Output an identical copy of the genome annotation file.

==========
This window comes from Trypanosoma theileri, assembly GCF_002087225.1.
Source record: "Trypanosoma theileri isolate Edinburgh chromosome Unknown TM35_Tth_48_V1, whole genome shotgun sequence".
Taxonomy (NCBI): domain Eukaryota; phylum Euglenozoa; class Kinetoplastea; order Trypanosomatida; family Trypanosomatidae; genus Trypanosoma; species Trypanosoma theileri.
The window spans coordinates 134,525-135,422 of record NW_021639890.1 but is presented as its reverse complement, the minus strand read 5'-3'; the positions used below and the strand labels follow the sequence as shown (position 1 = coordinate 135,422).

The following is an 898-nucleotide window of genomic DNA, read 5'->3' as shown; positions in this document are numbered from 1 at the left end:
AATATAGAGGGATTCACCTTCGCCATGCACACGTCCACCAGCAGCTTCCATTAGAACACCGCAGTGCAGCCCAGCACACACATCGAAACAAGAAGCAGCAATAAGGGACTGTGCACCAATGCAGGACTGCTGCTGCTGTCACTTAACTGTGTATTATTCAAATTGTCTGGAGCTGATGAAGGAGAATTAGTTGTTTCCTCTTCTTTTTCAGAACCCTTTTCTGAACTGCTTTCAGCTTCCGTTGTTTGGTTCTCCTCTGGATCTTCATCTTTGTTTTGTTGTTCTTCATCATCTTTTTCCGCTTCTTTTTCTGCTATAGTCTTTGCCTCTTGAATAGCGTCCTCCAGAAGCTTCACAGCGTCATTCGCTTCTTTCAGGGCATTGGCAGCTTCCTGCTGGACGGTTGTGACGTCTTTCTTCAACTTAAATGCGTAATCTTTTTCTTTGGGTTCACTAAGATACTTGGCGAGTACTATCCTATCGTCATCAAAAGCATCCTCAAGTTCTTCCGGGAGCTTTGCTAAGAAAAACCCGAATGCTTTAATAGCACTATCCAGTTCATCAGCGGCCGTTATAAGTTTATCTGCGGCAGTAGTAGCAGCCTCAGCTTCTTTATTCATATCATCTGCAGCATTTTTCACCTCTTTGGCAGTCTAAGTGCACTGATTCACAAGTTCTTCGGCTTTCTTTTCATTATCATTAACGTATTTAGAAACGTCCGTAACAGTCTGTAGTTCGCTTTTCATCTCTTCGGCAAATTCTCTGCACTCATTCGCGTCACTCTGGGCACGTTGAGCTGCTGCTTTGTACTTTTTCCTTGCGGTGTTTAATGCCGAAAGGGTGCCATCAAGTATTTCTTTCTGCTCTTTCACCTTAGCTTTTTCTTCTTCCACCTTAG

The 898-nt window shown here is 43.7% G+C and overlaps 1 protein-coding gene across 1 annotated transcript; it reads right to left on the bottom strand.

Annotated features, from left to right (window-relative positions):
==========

This window comes from Trypanosoma theileri, assembly GCF_002087225.1.
Source record: "Trypanosoma theileri isolate Edinburgh chromosome Unknown TM35_Tth_48_V1, whole genome shotgun sequence".
Taxonomy (NCBI): domain Eukaryota; phylum Euglenozoa; class Kinetoplastea; order Trypanosomatida; family Trypanosomatidae; genus Trypanosoma; species Trypanosoma theileri.
The window spans coordinates 134,525-135,422 of record NW_021639890.1 but is presented as its reverse complement, the minus strand read 5'-3'; the positions used below and the strand labels follow the sequence as shown (position 1 = coordinate 135,422).

The following is an 898-nucleotide window of genomic DNA, read 5'->3' as shown; positions in this document are numbered from 1 at the left end:
AATATAGAGGGATTCACCTTCGCCATGCACACGTCCACCAGCAGCTTCCATTAGAACACCGCAGTGCAGCCCAGCACACACATCGAAACAAGAAGCAGCAATAAGGGACTGTGCACCAATGCAGGACTGCTGCTGCTGTCACTTAACTGTGTATTATTCAAATTGTCTGGAGCTGATGAAGGAGAATTAGTTGTTTCCTCTTCTTTTTCAGAACCCTTTTCTGAACTGCTTTCAGCTTCCGTTGTTTGGTTCTCCTCTGGATCTTCATCTTTGTTTTGTTGTTCTTCATCATCTTTTTCCGCTTCTTTTTCTGCTATAGTCTTTGCCTCTTGAATAGCGTCCTCCAGAAGCTTCACAGCGTCATTCGCTTCTTTCAGGGCATTGGCAGCTTCCTGCTGGACGGTTGTGACGTCTTTCTTCAACTTAAATGCGTAATCTTTTTCTTTGGGTTCACTAAGATACTTGGCGAGTACTATCCTATCGTCATCAAAAGCATCCTCAAGTTCTTCCGGGAGCTTTGCTAAGAAAAACCCGAATGCTTTAATAGCACTATCCAGTTCATCAGCGGCCGTTATAAGTTTATCTGCGGCAGTAGTAGCAGCCTCAGCTTCTTTATTCATATCATCTGCAGCATTTTTCACCTCTTTGGCAGTCTAAGTGCACTGATTCACAAGTTCTTCGGCTTTCTTTTCATTATCATTAACGTATTTAGAAACGTCCGTAACAGTCTGTAGTTCGCTTTTCATCTCTTCGGCAAATTCTCTGCACTCATTCGCGTCACTCTGGGCACGTTGAGCTGCTGCTTTGTACTTTTTCCTTGCGGTGTTTAATGCCGAAAGGGTGCCATCAAGTATTTCTTTCTGCTCTTTCACCTTAGCTTTTTCTTCTTCCACCTTAG

The 898-nt window shown here is 43.7% G+C and overlaps 1 protein-coding gene across 1 annotated transcript; it reads right to left on the bottom strand.

Annotated features, from left to right (window-relative positions):